Mercury's surface in "enhanced color," a color scheme created to emphasize color differences. This is not what Mercury would look like to the human eye, but by applying mathematical analysis to images, color differences can be accentuated beyond those visible to a person.
Mount Rushmore National Memorial under construction.
The workers had to endure conditions that varied from blazing hot to bitterly cold and windy. Each day they climbed 700 stairs to the top of the mountain to punch-in on the time clock. Then 3/8 inch thick steel cables lowered them over the front of the 500-foot face of the mountain in a "bosun chair." Despite the dangers, no one was killed during the project.
Otters in Glacier Bay National Park and Preserve, Alaska.
The sea otter population of Glacier Bay has increased dramatically in the past 20 years. Ecologists consider sea otters a keystone species here. Otters consume vast quantities of clams, urchins, crabs, and other invertebrates and their presence creates ripples through the ecosystem. NPS photo.
Every day someone like you becomes a wildland wildfire fighter, a teacher, a trail-builder, a museum curator, or a park ranger. Discover your opportunities in national parks. Come to play. Come to learn. Come to serve. Develop your environmental leadership skills. Find a job. Be the next generation to preserve and protect these great places.
With more than 80% of Americans living in urban areas, urban parks are more important than ever. The father of American landscape architecture, Frederick Law Olmsted, said of urban parks:
It is one great purpose of the Park to supply to the hundreds of thousands of tired workers, who have no opportunity to spend their summers in the country, a specimen of God's handiwork that shall be to them, inexpensively, what a month or two in the White Mountains or the Adirondacks is, at great cost, to those in easier circumstances.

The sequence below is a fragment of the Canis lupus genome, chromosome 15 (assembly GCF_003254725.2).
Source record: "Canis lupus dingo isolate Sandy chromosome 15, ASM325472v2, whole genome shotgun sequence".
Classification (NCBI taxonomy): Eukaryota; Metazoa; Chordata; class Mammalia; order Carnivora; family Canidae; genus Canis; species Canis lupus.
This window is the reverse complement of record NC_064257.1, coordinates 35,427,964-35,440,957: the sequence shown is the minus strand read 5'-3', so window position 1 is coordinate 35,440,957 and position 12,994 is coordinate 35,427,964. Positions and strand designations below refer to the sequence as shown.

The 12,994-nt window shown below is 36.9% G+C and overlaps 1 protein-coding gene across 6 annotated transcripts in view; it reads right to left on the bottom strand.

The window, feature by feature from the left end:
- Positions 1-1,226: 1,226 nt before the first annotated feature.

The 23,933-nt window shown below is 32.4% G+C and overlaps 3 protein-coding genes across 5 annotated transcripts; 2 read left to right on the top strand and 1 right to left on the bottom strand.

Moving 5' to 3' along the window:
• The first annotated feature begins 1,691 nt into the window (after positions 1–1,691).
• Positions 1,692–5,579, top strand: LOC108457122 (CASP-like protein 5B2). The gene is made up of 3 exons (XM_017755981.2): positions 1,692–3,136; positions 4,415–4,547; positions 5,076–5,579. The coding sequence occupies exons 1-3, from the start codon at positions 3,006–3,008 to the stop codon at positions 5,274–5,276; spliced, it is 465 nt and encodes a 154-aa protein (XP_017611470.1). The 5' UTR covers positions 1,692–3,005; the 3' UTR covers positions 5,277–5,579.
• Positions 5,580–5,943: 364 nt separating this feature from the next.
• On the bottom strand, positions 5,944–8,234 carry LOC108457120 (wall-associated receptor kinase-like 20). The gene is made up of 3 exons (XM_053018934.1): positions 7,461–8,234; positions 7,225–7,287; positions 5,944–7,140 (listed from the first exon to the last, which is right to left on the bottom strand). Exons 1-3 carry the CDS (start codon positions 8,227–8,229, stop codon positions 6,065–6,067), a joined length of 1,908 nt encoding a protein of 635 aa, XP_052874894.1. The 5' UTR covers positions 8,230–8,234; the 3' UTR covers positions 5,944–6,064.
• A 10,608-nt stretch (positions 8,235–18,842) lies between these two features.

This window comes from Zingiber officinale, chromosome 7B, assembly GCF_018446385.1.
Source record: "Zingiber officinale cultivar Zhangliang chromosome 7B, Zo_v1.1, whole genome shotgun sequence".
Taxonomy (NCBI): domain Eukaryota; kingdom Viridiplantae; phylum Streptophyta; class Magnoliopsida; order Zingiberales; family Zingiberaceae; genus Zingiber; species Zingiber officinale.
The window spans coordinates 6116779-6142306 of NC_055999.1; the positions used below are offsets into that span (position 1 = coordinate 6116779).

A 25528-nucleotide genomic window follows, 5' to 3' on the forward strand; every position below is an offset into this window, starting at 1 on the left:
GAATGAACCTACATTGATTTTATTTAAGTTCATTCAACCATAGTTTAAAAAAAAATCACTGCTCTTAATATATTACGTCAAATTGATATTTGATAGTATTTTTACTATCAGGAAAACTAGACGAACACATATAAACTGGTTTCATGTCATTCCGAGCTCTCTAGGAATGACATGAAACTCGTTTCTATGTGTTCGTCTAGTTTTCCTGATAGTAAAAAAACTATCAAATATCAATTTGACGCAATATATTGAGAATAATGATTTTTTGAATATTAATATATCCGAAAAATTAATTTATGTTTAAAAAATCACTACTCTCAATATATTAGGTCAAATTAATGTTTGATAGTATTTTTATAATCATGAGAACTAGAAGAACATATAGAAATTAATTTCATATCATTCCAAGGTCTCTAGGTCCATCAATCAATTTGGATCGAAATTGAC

Interior Settles Natural Resource Damage Claims Arising from August 2008 Oil Spill in Wayne County, Illinois
Last edited 2/14/2017
Aerial view of oil spill response operations in August 2008 during the Marathon Pipe Line LLC pipeline crude oil spill in Wayne County, Illinois, showing the affected surrounding habitat. U.S. Fish and Wildlife Service worked with Marathon during this emergency response to select the locations of temporary roads and equipment staging areas to avoid harming the endangered Indiana bat and migratory birds. Photo credit: Mike Coffey, FWS.
On February 15, 2012, the U.S., on behalf of the Secretary of the Department of the Interior, settled natural resource damage claims against Marathon Pipe Line LLC for injuries to natural resources and natural resource services caused by an August 10, 2008 crude oil spill from a pipeline near Mount Erie, in Wayne County, Illinois. Department of the Interior, acting through the U.S. Fish and Wildlife Service, was the only natural resource trustee involved in this incident. This settlement was embodied in a Consent Decree entered by the U.S. District Court for the District of Southern Illinois, Benton Division.
The oil spill released an estimated 5,000 barrels of crude oil from a subsurface pipeline into the floodplain of Elm Creek. Natural resources injured by the incident include freshwater wetland habitat and the plant and wildlife species using that habitat.
The Consent Decree calls for Marathon Pipe Line LLC to:
Finance and implement the restoration projects as specified in the Damage Assessment and Restoration Plan; and,
Pay $90,629.03 to Department of the Interior for past assessment costs and future costs for oversight and monitoring of restoration projects.
The publicly-reviewed Damage Assessment and Restoration Plan, entitled “Natural Resource Damages Assessment and Restoration Planning (DARP) Report,” has been incorporated in the Consent Decree as Appendix A. The restoration projects to be implemented, beginning this spring, include: restoration of 7.1 acres of palustrine forested wetlands directly impacted by the oil spill; restoration of 14.2 acres of adjacent agricultural fields owned by Marathon Pipe Line LLC; and, installation of two bat houses for endangered Indiana bats and ten nesting boxes for migratory wood ducks.